At linebacker, however, there is a wealth of riches, and playing time has become increasingly difficult to find. With so many teams adopting some form of the spread offense around college football, the nickel defense has become a standard alignment for defensive coaches. With the extra defensive back on the field, the strongside linebacker is reduced to bench duty, and in Georgia's case, a normally productive player is rendered useless.
The solution was simple: Cross training.
"The more that people spread the less that you're going to play the Sam linebacker, ae've got to get those Sam linebackers working," head coach Mark Richt said.
As spring practice drew to a close, linebackers Darryl Gamble and Marcus Washington began working as stand-up rushers on the defensive line. In part, it was necessity. Someone had to play defensive end, after all, and the Bulldogs were out of warm bodies. But the results were impressive, and the experiment soon became more than a simple patchwork solution to a temporary problem. It became an opportunity.
Two years ago, senior linebacker Brandon Miller made a similar transition with impressive results. The move was so successful, in fact, that Richt lamented the long delay in Miller's career before the transition was made. He didn't want to make the same mistake twice.
"We're basically making that our normal mode of operation now," Richt said. "If you're a Sam linebacker and it's nickel time, you're going to learn how to rush the passer."
Any help from the linebackers would be a boost for the beleaguered Georgia pass rush.
Last season, the Bulldogs finished 10th in the SEC with just 23 sacks – six of which came in their bowl game – a steep decline from 2007 when the team led the conference.
Injuries played a big role, with all but three defensive ends missing action last year. But regardless of the reasons, the fact remained – the group simply wasn't productive enough.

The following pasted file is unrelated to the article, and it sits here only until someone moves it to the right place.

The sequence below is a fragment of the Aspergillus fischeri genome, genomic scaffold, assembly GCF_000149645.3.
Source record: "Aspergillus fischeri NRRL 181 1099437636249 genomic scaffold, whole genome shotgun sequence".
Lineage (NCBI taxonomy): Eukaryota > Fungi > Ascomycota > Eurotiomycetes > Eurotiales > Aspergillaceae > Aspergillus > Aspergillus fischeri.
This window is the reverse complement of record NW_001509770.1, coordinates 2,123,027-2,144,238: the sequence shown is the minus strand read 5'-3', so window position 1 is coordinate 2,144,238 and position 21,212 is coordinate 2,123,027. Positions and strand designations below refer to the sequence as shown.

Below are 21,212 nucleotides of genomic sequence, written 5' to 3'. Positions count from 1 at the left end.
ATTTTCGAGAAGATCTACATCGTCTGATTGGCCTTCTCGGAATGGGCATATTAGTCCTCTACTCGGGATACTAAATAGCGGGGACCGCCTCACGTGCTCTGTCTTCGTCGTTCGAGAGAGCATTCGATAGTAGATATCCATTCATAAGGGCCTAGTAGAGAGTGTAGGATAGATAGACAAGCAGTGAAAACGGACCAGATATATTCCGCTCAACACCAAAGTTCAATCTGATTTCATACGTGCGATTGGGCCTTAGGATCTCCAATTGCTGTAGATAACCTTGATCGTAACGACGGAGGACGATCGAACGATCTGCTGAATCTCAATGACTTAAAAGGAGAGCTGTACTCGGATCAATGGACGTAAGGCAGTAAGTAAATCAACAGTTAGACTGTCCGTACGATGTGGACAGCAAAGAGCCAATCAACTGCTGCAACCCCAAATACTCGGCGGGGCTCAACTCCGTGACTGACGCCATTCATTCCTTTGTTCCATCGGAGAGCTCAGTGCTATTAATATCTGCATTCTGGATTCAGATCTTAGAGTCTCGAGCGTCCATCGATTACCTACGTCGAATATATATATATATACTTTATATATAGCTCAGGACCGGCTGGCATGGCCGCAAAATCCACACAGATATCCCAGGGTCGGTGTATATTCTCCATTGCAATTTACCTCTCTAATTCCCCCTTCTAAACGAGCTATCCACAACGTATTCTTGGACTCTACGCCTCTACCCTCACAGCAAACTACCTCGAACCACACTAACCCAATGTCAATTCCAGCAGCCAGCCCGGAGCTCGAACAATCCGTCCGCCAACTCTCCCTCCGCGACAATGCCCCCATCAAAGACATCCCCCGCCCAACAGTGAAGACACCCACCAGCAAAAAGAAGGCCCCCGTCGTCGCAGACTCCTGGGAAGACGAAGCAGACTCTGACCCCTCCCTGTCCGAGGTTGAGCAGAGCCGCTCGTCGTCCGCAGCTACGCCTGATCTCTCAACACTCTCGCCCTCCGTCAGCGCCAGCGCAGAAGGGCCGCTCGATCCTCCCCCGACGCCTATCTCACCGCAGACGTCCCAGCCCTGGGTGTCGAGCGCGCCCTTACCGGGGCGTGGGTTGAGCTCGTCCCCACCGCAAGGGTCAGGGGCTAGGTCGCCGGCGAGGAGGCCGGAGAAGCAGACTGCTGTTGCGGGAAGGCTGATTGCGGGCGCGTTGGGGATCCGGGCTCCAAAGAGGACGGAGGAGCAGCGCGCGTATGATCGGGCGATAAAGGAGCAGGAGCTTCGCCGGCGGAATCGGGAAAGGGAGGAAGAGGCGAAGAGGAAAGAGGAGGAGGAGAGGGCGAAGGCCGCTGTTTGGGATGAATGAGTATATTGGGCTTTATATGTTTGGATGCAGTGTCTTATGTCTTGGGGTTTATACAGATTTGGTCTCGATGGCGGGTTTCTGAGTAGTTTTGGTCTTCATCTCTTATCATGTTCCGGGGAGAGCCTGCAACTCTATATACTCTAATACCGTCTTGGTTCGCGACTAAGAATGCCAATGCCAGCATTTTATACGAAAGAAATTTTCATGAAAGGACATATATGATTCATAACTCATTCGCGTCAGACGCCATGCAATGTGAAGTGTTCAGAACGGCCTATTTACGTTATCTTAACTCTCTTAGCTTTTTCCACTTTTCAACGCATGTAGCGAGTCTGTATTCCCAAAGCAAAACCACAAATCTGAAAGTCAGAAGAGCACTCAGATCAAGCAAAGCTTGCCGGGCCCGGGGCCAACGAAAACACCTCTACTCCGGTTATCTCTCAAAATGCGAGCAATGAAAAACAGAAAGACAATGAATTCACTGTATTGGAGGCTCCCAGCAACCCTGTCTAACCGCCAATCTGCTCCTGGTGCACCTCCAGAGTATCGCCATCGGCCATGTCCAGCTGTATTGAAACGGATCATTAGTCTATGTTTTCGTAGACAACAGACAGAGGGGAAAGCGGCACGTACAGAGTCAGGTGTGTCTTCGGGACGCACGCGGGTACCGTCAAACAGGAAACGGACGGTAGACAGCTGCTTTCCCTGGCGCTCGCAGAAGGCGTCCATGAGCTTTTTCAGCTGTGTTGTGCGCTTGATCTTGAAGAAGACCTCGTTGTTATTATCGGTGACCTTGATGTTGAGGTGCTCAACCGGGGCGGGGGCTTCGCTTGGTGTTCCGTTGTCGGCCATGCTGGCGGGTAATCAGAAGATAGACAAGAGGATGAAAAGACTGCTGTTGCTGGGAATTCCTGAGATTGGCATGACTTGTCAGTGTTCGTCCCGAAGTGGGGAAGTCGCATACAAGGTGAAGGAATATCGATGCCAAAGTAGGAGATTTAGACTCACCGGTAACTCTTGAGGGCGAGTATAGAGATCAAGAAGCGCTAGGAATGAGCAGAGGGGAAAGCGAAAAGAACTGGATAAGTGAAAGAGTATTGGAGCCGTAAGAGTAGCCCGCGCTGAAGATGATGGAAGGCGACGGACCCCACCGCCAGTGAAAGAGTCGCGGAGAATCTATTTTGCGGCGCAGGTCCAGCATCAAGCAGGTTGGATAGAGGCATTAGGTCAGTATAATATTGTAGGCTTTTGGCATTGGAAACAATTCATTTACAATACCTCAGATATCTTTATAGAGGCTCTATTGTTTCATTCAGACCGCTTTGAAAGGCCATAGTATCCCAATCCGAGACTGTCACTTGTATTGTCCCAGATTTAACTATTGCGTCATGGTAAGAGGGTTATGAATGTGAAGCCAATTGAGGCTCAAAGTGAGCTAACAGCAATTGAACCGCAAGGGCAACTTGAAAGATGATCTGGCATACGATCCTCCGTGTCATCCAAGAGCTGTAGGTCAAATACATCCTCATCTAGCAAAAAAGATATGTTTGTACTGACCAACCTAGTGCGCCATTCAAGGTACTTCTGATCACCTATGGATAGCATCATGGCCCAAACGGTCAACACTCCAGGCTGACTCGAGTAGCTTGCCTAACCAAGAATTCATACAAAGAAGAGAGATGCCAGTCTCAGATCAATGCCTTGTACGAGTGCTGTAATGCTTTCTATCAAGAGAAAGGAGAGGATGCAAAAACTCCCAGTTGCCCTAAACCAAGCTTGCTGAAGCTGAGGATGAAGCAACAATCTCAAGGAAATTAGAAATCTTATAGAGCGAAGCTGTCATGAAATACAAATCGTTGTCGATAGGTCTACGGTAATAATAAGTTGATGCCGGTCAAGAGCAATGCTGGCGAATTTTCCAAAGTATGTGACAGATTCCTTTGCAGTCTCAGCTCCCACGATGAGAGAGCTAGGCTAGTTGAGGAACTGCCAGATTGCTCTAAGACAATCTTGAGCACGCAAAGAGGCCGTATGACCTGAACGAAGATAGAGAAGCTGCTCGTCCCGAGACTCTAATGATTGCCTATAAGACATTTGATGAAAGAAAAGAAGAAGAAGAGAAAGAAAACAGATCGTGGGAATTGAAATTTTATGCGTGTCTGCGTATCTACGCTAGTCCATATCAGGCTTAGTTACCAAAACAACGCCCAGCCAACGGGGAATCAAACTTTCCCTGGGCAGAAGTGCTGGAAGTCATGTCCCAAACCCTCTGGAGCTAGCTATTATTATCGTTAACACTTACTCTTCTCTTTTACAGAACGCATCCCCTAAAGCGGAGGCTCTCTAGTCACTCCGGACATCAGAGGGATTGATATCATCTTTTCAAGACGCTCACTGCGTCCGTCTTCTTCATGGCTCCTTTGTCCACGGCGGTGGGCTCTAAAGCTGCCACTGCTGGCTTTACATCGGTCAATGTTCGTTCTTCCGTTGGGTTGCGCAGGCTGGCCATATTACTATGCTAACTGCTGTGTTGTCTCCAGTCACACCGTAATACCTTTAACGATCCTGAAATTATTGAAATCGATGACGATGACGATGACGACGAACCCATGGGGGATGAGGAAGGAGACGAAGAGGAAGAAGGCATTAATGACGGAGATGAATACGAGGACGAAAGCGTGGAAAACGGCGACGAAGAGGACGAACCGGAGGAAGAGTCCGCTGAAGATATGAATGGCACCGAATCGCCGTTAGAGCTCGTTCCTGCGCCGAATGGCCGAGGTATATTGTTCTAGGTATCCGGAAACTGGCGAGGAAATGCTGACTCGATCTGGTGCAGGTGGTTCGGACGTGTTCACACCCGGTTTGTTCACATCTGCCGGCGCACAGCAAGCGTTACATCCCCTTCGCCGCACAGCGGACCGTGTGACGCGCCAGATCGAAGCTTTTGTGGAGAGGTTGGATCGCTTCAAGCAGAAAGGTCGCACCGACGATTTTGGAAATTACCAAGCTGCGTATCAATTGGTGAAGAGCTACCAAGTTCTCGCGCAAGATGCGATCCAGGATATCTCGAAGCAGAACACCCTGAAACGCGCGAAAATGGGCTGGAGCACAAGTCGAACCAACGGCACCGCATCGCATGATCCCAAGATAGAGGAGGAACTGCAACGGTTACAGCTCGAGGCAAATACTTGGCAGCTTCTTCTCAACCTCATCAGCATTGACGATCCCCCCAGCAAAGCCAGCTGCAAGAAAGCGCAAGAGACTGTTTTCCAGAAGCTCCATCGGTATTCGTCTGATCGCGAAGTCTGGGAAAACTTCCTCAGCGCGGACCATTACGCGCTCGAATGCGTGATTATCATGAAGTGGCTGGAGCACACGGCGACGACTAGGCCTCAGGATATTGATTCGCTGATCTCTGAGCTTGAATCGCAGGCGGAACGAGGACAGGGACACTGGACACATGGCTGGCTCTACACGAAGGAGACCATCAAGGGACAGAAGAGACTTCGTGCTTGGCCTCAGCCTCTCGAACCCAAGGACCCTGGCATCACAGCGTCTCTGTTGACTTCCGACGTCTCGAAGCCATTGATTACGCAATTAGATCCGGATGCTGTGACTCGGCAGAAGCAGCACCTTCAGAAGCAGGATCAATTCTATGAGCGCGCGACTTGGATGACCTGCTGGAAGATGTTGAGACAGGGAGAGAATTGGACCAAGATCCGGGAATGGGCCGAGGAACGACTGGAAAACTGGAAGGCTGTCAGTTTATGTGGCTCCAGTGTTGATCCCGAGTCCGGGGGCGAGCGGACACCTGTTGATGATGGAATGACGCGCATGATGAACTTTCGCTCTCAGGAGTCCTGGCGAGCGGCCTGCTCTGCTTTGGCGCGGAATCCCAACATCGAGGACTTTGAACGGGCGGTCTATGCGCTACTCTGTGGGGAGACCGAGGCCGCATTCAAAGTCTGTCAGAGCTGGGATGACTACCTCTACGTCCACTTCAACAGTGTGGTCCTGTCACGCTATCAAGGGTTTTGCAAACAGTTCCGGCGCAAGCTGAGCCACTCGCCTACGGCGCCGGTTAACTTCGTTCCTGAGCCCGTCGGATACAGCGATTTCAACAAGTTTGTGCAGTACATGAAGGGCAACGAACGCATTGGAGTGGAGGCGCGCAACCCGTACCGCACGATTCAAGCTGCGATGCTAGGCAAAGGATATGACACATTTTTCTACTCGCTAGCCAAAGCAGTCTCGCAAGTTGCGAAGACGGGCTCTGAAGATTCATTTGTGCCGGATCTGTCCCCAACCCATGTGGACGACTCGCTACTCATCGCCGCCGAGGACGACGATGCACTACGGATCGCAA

Defensive end Rod Battle hopes those results will be different this season, but he understands that his unit has plenty to prove. Jeremy Longo and Neland Ball have been slow to recover from offseason injuries, Tripp is still adjusting to his new position, and freshman Montez Robinson is getting his first taste of action at the college level.
None of the defensive ends want to lose playing time to linebackers, Battle said, but until they can prove they're ready to handle the job on their own, the position changes make sense.
"If you don't like it, you've got to do something about it," Battle said. "It adds more competitiveness to the team, because that stretches out the playing time a little bit more."
Meanwhile, Washington's return from a shoulder injury that cost him the 2008 season gives Georgia six experienced linebackers all battling for playing time, a glut of talent considering the Bulldogs will only have two on the field at any given time against most teams.
With that in mind, Gamble, Washington and senior Darius Dewberry have all embraced the chance to play out of position just for a shot at playing time.
"The more versatile you are, the more likely it is you'll get on the field, more likely you'll contribute to the team," Washington said. "I think it will help out as far as me getting reps and making plays for the team because you have to have a significant pass rush to be successful on defense."
The changes come late in the careers for Washington and Dewberry, but there's a benefit to that, too, Dewberry said.
"I think it definitely will look good to the people at the next level," Dewberry said. "If you're going somewhere that runs like a 3-4, playing linebacker or d-end is like the same thing. It's just good to know both, and it looks good to be able to say that you've played both."
It's a convenient resolution for all parties concerned. In the end, however, Georgia's coaching staff hopes that answers to the team's pass-rush problems are found among the defensive ends, and using Gamble, Dewberry and Washington as stand-up rushers will be an effective but temporary solution.
In the meantime, however, the new wrinkle to the defensive philosophy is evidence that Richt and his staff are willing to make adjustments based on last season's shortcomings and, more importantly, Washington said, that the coaches have faith in the players to get the job done.
"I think if you're put in a situation like that, it means the coaches have a lot of confidence in you," Washington said. "It means you can not only learn the position but be productive at the position, so I see it as a good thing."